How to spiff up your land by staging it prior to sale

If you are selling your land to us, you can rest assured that we accept the land totally as is.  You don’t need to do anything to it.  Leave the trash, the car wrecks, the fallen trees, and the decrepit mobile home- that will be our problem.

However, if you hope to sell  to  a private individual,  that’s a different matter. Now you need to put your best foot forward.

Start by cleaning  off the trash, the plastic bags stuck in the trees and bushes, and all other visible debris. You may need to hire a dumpster.  They come in all sizes, from 10 yards to 30 yards, and will generally cost between $300 and $800, depending on the area.  If you have a lot of tree branches and paper, you might be able to burn it.  Contact your local fire department to find out what the current regulations are.

Speaking of fire departments,  we were recently able to get rid of an old half-rotten house by asking the local fire department if  they needed to practice on a house.  They enthusiastically lit it on fire and spent all day on conducting various  drills involving rescues, and  intermittently extinguishing and re-igniting the fire.  All that was left was a pile of ash and some pieces of metal, which were easily disposed of.

Wrecked cars are a different matter. But with the price of scrap metal way up these days, it should not be hard to find a scrapper to take it off your hands.

Your next job is to make the tract look as picturesque as possible.  It’s very much like the practice of “staging”  in selling houses.   There are basically three kinds of desirable looks for open land:  1. The pasture look,  with green grass and cattle or sheep grazing   2. An open grassy field,  perhaps sown with wildflowers  3. “Amber waves of grain”: to wit,  a crop of winter wheat gently waving in the breeze.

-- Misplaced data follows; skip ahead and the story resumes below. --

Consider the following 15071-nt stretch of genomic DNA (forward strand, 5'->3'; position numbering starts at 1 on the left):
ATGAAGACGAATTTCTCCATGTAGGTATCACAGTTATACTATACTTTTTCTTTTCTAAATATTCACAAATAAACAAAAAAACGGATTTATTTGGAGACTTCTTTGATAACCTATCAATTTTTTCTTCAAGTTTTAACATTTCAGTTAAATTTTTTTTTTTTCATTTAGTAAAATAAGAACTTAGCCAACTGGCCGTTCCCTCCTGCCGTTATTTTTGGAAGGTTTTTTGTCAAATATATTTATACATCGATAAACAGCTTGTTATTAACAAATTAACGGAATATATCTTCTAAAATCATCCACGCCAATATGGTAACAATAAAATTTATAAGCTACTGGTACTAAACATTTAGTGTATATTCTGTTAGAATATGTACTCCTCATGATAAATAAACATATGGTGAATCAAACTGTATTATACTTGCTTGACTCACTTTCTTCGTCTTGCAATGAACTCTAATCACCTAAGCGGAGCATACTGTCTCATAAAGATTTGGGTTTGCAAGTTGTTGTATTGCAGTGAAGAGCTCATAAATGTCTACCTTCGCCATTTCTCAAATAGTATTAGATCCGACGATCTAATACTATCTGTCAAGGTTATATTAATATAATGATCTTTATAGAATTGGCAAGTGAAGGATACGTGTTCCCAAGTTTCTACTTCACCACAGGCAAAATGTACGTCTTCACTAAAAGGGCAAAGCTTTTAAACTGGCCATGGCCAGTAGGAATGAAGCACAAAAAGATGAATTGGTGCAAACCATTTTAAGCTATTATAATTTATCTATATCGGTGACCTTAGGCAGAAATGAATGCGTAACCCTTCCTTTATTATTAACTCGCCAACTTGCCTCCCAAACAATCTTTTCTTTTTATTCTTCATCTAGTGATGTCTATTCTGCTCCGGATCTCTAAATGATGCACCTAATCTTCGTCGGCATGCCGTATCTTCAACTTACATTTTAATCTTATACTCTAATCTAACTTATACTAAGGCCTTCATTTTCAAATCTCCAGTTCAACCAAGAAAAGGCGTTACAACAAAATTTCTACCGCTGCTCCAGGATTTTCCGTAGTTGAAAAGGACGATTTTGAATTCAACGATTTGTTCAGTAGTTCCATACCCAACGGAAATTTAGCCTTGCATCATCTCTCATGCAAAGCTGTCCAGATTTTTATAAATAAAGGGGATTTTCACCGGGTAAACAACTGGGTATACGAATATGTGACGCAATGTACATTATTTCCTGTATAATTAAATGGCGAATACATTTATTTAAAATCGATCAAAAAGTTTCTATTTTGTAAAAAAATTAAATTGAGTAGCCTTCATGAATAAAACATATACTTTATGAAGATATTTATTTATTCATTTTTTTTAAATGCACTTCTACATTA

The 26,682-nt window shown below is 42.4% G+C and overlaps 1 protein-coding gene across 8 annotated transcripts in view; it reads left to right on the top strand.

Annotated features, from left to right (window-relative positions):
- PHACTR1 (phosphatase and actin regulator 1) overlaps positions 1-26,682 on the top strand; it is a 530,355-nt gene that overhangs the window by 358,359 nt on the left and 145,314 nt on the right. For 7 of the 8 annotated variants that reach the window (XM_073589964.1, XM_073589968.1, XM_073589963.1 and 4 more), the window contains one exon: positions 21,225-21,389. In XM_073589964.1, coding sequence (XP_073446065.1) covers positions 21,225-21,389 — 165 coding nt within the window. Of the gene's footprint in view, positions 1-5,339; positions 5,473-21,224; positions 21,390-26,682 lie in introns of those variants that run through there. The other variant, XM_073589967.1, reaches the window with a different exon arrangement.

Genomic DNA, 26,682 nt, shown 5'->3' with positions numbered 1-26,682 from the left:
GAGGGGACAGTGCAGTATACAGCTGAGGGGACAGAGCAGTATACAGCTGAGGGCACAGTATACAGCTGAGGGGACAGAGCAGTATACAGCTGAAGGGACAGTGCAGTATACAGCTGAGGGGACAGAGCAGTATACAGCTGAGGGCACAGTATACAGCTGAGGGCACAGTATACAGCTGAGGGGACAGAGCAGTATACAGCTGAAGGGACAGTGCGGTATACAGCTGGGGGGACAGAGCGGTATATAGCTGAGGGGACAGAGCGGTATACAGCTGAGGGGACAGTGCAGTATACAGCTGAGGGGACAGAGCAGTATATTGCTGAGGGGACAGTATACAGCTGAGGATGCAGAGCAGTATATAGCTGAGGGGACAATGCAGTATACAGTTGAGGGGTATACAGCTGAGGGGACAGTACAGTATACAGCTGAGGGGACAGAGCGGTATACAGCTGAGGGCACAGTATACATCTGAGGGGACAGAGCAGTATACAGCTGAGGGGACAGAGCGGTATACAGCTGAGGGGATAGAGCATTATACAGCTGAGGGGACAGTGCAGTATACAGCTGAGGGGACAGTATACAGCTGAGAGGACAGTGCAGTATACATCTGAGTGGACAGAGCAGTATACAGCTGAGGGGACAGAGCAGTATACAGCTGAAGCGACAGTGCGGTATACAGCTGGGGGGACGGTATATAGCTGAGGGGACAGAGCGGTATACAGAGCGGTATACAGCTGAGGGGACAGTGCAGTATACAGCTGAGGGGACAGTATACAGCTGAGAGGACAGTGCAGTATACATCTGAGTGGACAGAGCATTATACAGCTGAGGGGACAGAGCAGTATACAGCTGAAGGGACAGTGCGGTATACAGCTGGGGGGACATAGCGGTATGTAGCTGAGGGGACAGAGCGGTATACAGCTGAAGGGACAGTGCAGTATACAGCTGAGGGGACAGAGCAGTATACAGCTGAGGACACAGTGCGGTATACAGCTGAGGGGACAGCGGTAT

Which of these you choose depends on the size of your tract, whether you have neighbors who are farmers or dairymen, and what tools or machines you have available.

The simplest is the second option.  To implement this, you need to engage a farmer with a tractor to cultivate the field and sow grass seeds.  My suggestion would be to sow with a mixture of  annual rye and Kentucky Bluegrass.  You could also throw in  a mixture of wildflower seeds.  The rye  would come up quickly, for an almost instant green cover, and the bluegrass would be the permanent grass. The wildflowers  would make for spectacular accents, with splashes of intense color intermingled.  Be sure to have the farmer cover the sown areas with straw.  That will keep the birds from eating the seeds, and prevent the rain from washing them away.

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